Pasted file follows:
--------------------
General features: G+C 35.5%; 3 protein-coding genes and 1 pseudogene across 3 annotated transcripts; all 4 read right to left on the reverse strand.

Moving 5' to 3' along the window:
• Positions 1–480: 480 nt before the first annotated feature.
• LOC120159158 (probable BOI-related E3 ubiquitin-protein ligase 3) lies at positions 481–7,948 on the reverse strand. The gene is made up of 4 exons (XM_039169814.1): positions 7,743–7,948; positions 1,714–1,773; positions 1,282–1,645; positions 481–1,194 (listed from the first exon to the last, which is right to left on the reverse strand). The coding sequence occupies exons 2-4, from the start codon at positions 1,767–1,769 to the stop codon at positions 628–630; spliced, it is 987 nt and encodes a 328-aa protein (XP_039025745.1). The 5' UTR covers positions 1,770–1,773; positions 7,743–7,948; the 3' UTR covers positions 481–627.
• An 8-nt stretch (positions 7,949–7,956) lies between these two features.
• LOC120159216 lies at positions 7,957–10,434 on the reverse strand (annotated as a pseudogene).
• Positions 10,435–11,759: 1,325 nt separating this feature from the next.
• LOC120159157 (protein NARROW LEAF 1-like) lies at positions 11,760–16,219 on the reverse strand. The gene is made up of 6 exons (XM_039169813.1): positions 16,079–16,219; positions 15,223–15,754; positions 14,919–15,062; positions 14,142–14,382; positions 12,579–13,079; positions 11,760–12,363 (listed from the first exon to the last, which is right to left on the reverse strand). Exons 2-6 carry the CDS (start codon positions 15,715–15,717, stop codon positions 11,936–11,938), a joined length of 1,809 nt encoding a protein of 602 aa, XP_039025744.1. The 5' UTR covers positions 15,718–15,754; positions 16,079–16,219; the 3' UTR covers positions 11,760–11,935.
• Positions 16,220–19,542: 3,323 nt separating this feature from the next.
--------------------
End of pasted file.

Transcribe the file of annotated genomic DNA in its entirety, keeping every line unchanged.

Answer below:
General features: G+C 35.5%; 3 protein-coding genes and 1 pseudogene across 3 annotated transcripts; all 4 read right to left on the reverse strand.

Moving 5' to 3' along the window:
• Positions 1–480: 480 nt before the first annotated feature.
• LOC120159158 (probable BOI-related E3 ubiquitin-protein ligase 3) lies at positions 481–7,948 on the reverse strand. The gene is made up of 4 exons (XM_039169814.1): positions 7,743–7,948; positions 1,714–1,773; positions 1,282–1,645; positions 481–1,194 (listed from the first exon to the last, which is right to left on the reverse strand). The coding sequence occupies exons 2-4, from the start codon at positions 1,767–1,769 to the stop codon at positions 628–630; spliced, it is 987 nt and encodes a 328-aa protein (XP_039025745.1). The 5' UTR covers positions 1,770–1,773; positions 7,743–7,948; the 3' UTR covers positions 481–627.
• An 8-nt stretch (positions 7,949–7,956) lies between these two features.
• LOC120159216 lies at positions 7,957–10,434 on the reverse strand (annotated as a pseudogene).
• Positions 10,435–11,759: 1,325 nt separating this feature from the next.
• LOC120159157 (protein NARROW LEAF 1-like) lies at positions 11,760–16,219 on the reverse strand. The gene is made up of 6 exons (XM_039169813.1): positions 16,079–16,219; positions 15,223–15,754; positions 14,919–15,062; positions 14,142–14,382; positions 12,579–13,079; positions 11,760–12,363 (listed from the first exon to the last, which is right to left on the reverse strand). Exons 2-6 carry the CDS (start codon positions 15,715–15,717, stop codon positions 11,936–11,938), a joined length of 1,809 nt encoding a protein of 602 aa, XP_039025744.1. The 5' UTR covers positions 15,718–15,754; positions 16,079–16,219; the 3' UTR covers positions 11,760–11,935.
• Positions 16,220–19,542: 3,323 nt separating this feature from the next.